Rembrandt's Scholar in Meditation (1633) seeks...

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Dictionary.com: the quality or state of being wise;  knowledge of what is true or right coupled with just judgment as to action; sagacity,discernment, or insight

A very common phrase when I was younger was “wise beyond his/her years”. Most of the time when people say this, they’re confusing wisdom with knowledge. A person can have great depth of knowledge and yet not be particularly wise.  To be wise, you need both knowledge and the ability to apply that knowledge effectively– information and technique.

In many old stories, there’s a wise old man on a hill or in a cave or in the woods. Seekers go to ask questions, and usually the answer is quite obtuse. He’s an archetype, of course. Most of us are not lucky enough to have an Obi-Wan to guide us through our One True Quest, or even “simple” decisions like what career decision will work out best or what to do about the cranky neighbors.

The reason that the wise old man answers are usually cloaked in metaphor and riddle is because although you can be guided by someone else’s wisdom, you can’t experience wisdom second-hand. The best and only true wisdom is cultivated in oneself, not borrowed from gurus, hermits, wizards, Jedi knights or self-help books. Wisdom takes time,  contemplation, and self-knowledge to build up.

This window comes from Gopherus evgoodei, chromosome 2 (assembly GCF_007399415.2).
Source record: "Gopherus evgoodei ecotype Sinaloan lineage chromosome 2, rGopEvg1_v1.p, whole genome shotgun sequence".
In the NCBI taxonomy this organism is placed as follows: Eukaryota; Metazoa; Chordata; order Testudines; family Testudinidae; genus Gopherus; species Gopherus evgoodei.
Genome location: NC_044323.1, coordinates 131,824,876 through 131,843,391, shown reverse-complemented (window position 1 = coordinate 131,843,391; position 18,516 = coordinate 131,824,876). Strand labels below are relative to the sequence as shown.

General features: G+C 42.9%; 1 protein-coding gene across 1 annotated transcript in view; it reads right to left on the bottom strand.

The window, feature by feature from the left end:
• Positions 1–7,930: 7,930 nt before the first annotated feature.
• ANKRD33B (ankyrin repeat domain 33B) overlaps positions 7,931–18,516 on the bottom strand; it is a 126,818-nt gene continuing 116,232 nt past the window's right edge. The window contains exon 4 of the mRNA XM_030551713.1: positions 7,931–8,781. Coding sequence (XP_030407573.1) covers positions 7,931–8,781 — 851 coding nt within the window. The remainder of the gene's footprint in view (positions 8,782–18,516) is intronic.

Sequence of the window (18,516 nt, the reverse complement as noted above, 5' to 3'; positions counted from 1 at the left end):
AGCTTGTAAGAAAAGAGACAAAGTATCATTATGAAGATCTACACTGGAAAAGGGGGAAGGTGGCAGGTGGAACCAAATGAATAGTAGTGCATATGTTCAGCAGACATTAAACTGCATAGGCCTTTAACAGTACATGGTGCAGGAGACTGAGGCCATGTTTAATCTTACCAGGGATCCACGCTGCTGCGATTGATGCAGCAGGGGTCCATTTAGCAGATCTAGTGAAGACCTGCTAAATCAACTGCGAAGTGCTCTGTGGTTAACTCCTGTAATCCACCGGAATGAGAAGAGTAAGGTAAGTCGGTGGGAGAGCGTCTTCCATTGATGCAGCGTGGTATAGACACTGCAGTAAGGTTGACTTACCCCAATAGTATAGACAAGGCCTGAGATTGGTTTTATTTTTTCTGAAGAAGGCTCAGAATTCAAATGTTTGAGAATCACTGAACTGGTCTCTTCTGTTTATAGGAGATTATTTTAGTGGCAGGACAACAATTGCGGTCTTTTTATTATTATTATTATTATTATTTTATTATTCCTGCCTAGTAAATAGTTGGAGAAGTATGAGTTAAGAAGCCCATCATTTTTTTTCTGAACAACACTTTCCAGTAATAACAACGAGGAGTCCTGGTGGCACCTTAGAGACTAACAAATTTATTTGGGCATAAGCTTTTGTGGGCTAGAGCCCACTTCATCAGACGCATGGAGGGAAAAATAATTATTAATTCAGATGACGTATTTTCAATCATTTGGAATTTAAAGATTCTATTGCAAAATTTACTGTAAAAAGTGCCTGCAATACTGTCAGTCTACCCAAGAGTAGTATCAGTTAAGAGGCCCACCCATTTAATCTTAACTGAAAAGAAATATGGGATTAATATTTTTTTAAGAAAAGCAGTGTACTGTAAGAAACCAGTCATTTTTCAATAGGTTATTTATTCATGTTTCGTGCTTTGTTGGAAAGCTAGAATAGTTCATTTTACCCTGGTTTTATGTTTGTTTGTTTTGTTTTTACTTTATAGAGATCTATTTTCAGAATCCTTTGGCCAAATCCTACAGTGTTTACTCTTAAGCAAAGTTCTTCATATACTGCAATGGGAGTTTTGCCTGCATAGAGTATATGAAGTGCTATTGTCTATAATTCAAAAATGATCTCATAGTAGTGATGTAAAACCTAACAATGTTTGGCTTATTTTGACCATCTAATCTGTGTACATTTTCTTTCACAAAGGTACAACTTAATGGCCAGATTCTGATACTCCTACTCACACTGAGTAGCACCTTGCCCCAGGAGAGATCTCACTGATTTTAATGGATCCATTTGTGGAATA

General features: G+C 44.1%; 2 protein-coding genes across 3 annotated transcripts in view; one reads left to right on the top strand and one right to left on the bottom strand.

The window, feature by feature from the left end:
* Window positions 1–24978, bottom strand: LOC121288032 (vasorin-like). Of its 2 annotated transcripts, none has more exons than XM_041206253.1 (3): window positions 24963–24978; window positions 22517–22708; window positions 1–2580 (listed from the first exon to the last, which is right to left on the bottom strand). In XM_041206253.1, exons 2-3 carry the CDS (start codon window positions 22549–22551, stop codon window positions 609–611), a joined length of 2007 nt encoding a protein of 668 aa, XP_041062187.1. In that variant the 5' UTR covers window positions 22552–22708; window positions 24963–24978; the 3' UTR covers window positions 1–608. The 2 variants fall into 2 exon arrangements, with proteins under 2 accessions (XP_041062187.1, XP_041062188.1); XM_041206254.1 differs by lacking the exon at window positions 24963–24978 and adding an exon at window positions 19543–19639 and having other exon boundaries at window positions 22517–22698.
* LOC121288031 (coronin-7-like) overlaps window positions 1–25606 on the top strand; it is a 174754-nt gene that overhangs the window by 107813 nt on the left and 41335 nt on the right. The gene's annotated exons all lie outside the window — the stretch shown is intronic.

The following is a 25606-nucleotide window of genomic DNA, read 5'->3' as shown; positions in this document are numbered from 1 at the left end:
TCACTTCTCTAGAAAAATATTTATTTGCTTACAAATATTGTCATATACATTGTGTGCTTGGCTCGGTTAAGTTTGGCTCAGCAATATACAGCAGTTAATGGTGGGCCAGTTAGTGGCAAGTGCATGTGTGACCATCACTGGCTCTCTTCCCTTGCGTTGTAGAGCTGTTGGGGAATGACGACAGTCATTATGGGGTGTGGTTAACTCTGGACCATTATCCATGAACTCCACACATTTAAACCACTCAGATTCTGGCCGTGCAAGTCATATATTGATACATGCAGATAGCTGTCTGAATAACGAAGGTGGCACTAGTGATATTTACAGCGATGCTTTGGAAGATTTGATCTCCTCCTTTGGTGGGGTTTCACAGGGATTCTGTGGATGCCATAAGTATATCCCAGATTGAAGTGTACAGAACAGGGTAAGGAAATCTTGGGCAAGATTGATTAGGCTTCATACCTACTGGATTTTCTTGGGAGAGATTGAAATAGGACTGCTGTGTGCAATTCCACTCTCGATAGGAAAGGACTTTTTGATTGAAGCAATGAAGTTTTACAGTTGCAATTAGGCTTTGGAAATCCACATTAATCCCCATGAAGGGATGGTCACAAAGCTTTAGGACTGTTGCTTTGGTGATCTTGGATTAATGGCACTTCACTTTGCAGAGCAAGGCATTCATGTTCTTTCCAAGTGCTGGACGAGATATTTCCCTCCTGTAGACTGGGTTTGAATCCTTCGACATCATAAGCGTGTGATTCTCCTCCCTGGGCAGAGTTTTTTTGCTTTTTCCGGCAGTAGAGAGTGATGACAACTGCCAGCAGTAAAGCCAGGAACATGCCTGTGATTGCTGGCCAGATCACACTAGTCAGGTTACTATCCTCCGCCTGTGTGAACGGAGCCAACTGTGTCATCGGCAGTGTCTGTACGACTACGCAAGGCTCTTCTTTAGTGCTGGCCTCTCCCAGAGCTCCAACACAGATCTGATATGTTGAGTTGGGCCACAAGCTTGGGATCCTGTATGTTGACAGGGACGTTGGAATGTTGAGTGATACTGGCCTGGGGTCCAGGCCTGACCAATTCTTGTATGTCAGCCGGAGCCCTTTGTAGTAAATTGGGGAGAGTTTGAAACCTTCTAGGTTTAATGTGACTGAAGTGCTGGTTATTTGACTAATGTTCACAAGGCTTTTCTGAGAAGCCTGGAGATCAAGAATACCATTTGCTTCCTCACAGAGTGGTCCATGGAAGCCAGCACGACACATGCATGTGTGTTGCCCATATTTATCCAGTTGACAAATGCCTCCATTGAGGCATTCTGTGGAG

It’s not just old guys that get to be wise guides either. A rarely discussed feature of Arthurian legend is the quest maiden who accompanies and encourages knights on their quests.  Lancelot has a quest maiden companion, the Maid of Many Years, in several tales. The Redcrosse Knight of Spenser’s Faerie Queen has his Una, who is a guide, his conscience keeper, and an allegory for True Religion. While the “true religion” is of course mainly Elizabethan politics inserted into poetry for the purpose of royal flattery, in a greater sense Una and Duessa are great metaphors for true and false wisdom.

As a closing thought, I’ll point out that wisdom is not all encompassing. Just because you are wise in, for example, woods-craft, does not mean you’re an expert on happy marriages or vice versa. We tend to talk of true wisdom purely in terms of spiritual wisdom, but I think that’s unnecessarily limiting and not particularly useful. Wisdom is most helpful when it’s topical as well as accurate. With applied, topical wisdom, we can make the right decision at the right moment and that is the most useful sort of wisdom of all.

  • Wisdom (1stvillager.wordpress.com)
  • Wisdom (Druid of Fisher Street)

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